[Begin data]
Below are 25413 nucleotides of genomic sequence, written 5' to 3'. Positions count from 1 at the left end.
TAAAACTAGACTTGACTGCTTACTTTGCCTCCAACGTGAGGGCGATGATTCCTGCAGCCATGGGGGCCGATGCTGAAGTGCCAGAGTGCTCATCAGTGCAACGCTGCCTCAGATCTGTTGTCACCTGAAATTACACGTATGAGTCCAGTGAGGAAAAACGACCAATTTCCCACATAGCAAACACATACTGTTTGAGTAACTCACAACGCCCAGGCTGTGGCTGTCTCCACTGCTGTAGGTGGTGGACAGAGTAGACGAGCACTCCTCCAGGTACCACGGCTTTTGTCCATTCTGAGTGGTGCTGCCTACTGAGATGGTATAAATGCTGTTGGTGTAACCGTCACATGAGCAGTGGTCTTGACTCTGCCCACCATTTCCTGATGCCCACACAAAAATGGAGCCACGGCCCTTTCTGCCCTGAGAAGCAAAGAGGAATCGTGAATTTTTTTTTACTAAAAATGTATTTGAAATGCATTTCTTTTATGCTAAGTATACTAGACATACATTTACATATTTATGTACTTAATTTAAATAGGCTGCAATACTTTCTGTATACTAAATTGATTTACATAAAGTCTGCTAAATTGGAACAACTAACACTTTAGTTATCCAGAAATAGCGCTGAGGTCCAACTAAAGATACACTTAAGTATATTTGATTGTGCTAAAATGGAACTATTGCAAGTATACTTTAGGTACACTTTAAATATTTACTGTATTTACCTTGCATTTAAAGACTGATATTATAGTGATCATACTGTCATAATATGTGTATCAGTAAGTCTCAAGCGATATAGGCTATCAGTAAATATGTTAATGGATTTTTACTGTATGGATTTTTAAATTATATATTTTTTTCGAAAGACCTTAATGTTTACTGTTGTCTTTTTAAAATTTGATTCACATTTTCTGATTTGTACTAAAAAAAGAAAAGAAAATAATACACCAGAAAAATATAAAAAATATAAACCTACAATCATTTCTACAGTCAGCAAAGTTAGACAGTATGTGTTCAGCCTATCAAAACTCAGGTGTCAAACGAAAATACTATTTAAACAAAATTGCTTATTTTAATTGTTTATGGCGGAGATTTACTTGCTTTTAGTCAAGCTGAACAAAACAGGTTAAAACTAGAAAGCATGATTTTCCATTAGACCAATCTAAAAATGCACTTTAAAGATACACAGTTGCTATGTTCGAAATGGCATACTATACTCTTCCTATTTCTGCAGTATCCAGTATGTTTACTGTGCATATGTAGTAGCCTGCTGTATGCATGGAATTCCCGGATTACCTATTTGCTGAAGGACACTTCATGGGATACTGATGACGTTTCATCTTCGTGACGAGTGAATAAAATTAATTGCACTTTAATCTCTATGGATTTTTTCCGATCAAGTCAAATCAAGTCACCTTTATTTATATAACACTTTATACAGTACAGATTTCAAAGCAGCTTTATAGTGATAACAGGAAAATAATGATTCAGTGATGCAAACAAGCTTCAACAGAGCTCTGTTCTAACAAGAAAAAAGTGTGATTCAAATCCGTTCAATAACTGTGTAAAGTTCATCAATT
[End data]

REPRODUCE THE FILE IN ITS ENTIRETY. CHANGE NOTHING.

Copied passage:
Below are 25413 nucleotides of genomic sequence, written 5' to 3'. Positions count from 1 at the left end.
TAAAACTAGACTTGACTGCTTACTTTGCCTCCAACGTGAGGGCGATGATTCCTGCAGCCATGGGGGCCGATGCTGAAGTGCCAGAGTGCTCATCAGTGCAACGCTGCCTCAGATCTGTTGTCACCTGAAATTACACGTATGAGTCCAGTGAGGAAAAACGACCAATTTCCCACATAGCAAACACATACTGTTTGAGTAACTCACAACGCCCAGGCTGTGGCTGTCTCCACTGCTGTAGGTGGTGGACAGAGTAGACGAGCACTCCTCCAGGTACCACGGCTTTTGTCCATTCTGAGTGGTGCTGCCTACTGAGATGGTATAAATGCTGTTGGTGTAACCGTCACATGAGCAGTGGTCTTGACTCTGCCCACCATTTCCTGATGCCCACACAAAAATGGAGCCACGGCCCTTTCTGCCCTGAGAAGCAAAGAGGAATCGTGAATTTTTTTTTACTAAAAATGTATTTGAAATGCATTTCTTTTATGCTAAGTATACTAGACATACATTTACATATTTATGTACTTAATTTAAATAGGCTGCAATACTTTCTGTATACTAAATTGATTTACATAAAGTCTGCTAAATTGGAACAACTAACACTTTAGTTATCCAGAAATAGCGCTGAGGTCCAACTAAAGATACACTTAAGTATATTTGATTGTGCTAAAATGGAACTATTGCAAGTATACTTTAGGTACACTTTAAATATTTACTGTATTTACCTTGCATTTAAAGACTGATATTATAGTGATCATACTGTCATAATATGTGTATCAGTAAGTCTCAAGCGATATAGGCTATCAGTAAATATGTTAATGGATTTTTACTGTATGGATTTTTAAATTATATATTTTTTTCGAAAGACCTTAATGTTTACTGTTGTCTTTTTAAAATTTGATTCACATTTTCTGATTTGTACTAAAAAAAGAAAAGAAAATAATACACCAGAAAAATATAAAAAATATAAACCTACAATCATTTCTACAGTCAGCAAAGTTAGACAGTATGTGTTCAGCCTATCAAAACTCAGGTGTCAAACGAAAATACTATTTAAACAAAATTGCTTATTTTAATTGTTTATGGCGGAGATTTACTTGCTTTTAGTCAAGCTGAACAAAACAGGTTAAAACTAGAAAGCATGATTTTCCATTAGACCAATCTAAAAATGCACTTTAAAGATACACAGTTGCTATGTTCGAAATGGCATACTATACTCTTCCTATTTCTGCAGTATCCAGTATGTTTACTGTGCATATGTAGTAGCCTGCTGTATGCATGGAATTCCCGGATTACCTATTTGCTGAAGGACACTTCATGGGATACTGATGACGTTTCATCTTCGTGACGAGTGAATAAAATTAATTGCACTTTAATCTCTATGGATTTTTTCCGATCAAGTCAAATCAAGTCACCTTTATTTATATAACACTTTATACAGTACAGATTTCAAAGCAGCTTTATAGTGATAACAGGAAAATAATGATTCAGTGATGCAAACAAGCTTCAACAGAGCTCTGTTCTAACAAGAAAAAAGTGTGATTCAAATCCGTTCAATAACTGTGTAAAGTTCATCAATT